Rustbuckets to be banned
PUBLISHED: 00:03 11 June 2003 | UPDATED: 13:59 03 March 2010
RUST-bucket oil tankers are to be banned from sailing past Suffolk's coastline far sooner than planned - after Euro MPs voted to phase them out faster.
RUST-bucket oil tankers are to be banned from sailing past Suffolk's coastline far sooner than planned – after Euro MPs voted to phase them out faster.
MEPs have decided that single-hull tankers should be immediately barred from carrying heavy oil in European waters and these timebombs waiting to spill their deadly cargoes will not be allowed to transport any oil at all by 2010.
The move will please environmentalists who have feared that Suffolk's coast could one day see the type of disaster which has struck other beauty spots.
But while it will safeguard the county's internationally-important shores and estuaries against a major spill, it will still not stop its main oil pollution problems.
For most of the oil washed up on beaches and nature reserves comes from vessels illegally flushing out their tanks at sea – and the culprits are never caught.
The Evening Star launched its Stop the Black Death campaign after last winter's incident when 300 seabirds were killed and another 600 left stricken and covered with oil from a slick which washed ashore.
Fist-sized lumps of oil were found from Walberswick to Felixstowe, though the source remained a mystery.
Tankers travel up and down the Suffolk coast every day, taking oil to northern Europe but also to refineries at Harwich.
Following the Prestige disaster, in which 20,000 gallons of oil was spilled off northern Spain, the European Union decided it was time to act.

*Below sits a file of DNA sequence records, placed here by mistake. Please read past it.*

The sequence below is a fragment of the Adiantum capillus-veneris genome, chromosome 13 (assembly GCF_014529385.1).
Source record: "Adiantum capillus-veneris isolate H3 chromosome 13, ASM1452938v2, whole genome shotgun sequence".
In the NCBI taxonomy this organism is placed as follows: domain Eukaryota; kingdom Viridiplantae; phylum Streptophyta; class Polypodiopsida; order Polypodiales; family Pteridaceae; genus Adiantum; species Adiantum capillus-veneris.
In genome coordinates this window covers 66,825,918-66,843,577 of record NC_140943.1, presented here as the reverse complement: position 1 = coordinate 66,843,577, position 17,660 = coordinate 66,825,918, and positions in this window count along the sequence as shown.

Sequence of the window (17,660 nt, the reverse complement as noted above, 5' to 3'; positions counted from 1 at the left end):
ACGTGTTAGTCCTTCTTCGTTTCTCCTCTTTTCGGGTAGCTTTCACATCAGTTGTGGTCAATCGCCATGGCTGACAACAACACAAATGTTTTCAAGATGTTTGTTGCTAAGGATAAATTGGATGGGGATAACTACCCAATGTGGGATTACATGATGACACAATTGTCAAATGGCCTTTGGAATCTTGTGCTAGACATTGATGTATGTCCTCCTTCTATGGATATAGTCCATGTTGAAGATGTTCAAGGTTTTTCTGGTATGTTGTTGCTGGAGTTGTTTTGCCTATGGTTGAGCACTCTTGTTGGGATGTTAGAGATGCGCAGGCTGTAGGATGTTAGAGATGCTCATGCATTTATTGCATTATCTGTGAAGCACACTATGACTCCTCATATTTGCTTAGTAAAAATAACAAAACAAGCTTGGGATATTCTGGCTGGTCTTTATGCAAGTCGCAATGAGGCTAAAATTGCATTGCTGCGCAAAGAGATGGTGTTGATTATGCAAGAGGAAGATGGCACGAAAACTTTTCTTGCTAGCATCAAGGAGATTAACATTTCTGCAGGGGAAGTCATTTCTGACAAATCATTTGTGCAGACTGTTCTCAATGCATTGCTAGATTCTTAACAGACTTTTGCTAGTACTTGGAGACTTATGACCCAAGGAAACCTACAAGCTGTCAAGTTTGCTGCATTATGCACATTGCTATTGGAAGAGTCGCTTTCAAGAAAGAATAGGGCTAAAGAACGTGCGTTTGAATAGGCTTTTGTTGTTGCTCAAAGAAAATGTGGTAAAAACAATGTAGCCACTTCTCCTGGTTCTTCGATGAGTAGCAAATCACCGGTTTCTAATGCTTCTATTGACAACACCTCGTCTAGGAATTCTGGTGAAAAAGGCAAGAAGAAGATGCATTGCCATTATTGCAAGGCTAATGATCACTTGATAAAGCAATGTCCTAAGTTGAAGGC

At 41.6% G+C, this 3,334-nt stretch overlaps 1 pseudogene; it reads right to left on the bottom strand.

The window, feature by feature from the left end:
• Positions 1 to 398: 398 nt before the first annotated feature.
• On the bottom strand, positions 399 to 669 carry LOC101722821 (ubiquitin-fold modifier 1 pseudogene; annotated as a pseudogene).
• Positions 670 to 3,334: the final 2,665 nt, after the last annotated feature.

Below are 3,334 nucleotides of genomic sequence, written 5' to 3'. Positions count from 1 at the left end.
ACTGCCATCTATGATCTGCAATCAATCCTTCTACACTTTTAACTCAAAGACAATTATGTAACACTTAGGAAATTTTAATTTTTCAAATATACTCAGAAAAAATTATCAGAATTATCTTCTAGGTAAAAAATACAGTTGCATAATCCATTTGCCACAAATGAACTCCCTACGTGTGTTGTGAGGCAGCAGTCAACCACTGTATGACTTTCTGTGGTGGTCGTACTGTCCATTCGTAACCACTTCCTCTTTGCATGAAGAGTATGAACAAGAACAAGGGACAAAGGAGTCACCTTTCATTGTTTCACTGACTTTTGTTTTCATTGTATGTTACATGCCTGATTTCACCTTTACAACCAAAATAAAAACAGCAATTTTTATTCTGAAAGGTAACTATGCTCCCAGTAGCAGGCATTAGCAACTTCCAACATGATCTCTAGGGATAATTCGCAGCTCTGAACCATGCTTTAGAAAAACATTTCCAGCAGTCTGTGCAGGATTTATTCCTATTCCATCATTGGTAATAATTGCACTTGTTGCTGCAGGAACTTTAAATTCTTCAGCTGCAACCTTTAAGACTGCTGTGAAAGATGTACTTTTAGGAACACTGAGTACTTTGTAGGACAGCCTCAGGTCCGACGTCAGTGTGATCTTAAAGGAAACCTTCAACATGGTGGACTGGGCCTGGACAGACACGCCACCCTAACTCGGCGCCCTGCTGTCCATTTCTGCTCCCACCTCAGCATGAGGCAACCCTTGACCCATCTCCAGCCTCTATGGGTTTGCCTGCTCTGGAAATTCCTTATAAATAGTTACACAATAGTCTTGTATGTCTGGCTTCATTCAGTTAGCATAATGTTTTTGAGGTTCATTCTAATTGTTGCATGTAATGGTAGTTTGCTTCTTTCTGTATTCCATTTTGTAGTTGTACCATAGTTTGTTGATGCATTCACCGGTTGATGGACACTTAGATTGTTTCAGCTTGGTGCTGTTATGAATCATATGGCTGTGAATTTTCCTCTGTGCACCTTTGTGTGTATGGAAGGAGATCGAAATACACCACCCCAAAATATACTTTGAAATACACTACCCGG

It drew up plans to phase out the older tankers – those over 20 years old – by 2015 but now says they should be gone by 2010.
A joint statement from MEPs said: "Old, unsafe and dangerous oil tankers like to 26-year-old single-hull tanker Prestige will no longer be allowed to transport oil in EU waters.
"In future, heavy grades of oil will be transported by double-hull tankers only."
Vice president of the European Commission in charge of transport and energy, Loyola de Palacio said: "These are spectacular steps ahead which are taking place and I am very happy to see these crucial initiatives finally approved by the European Parliament, which paves the way for a definitive adoption and an entry into force in the coming weeks.
"The agreement, only seven months after the Prestige disaster, is a very strong signal for increased maritime safety. Europe was able to react."
The parliament voted for the double-hull tankers by 501 to five, with 14 abstentions.
n What do you think – is enough being done to protect our coastline from disaster at sea? Write to Evening Star letters, 30 Lower Brook Street, Ipswich, IP4 1AN, or e-mail EveningStarLetters@eveningstar.co.uk
MAJOR oil spills are thankfully rare – but when they happen, the damage caused is enormous.
Last year was set to be one of the best yet for the low amount of oil being spilled at sea, until the Prestige disaster, which sent 77,000 tonnes onto the coast of northern Spain.
But despite a 90pc increase in the amount of oil transported at sea since 1985, the number of spills has decreased significantly over the past 30 years.
Figures from the International Tanker Owners' Pollution Federation show that in the 1990s there were only 7.3 major spills per year on average compared with the 24.2 spills a year in the 1970s.
The biggest headline-hitting spills of the past 25 years were the Atlantic Empress, 287,000 tonnes in 1979; Castillo de Bellver, 252,000 tonnes, 1983; Exxon Valdez, 37,000 tonnes, and Khard V, 80,000 tonnes, both 1989; ABT Summer, 260,000 tonnes, 1991; and Erika, 20,000 tonnes, 1999.